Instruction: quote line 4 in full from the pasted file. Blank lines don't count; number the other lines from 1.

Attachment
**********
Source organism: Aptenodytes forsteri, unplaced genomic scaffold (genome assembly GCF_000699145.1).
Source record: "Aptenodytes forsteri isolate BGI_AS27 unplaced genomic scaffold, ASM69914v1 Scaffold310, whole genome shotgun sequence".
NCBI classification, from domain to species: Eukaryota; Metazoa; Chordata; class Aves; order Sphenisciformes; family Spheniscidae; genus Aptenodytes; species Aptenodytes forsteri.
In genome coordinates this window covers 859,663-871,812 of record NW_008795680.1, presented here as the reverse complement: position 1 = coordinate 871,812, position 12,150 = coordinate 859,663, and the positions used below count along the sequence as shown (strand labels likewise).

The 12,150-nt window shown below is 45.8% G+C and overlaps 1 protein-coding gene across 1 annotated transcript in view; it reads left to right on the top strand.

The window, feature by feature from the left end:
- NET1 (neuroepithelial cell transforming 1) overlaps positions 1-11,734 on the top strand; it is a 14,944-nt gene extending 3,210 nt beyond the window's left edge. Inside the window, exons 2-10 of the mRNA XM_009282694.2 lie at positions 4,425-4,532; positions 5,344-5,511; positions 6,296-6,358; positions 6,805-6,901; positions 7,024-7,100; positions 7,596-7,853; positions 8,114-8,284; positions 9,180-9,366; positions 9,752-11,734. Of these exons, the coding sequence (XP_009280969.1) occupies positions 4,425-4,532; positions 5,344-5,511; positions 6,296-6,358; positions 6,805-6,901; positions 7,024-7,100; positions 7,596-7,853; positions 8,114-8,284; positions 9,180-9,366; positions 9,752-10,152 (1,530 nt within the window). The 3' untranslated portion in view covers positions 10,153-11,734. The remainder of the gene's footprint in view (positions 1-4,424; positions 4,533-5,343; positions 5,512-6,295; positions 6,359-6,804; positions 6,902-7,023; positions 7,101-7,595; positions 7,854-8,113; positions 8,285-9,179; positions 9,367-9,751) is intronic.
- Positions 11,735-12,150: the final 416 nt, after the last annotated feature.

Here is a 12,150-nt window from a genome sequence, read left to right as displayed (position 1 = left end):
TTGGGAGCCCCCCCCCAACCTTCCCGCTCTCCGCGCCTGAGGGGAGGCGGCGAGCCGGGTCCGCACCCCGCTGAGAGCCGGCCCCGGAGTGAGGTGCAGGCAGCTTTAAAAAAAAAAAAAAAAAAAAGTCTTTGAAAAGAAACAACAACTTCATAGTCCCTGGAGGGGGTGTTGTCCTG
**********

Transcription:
In genome coordinates this window covers 859,663-871,812 of record NW_008795680.1, presented here as the reverse complement: position 1 = coordinate 871,812, position 12,150 = coordinate 859,663, and the positions used below count along the sequence as shown (strand labels likewise).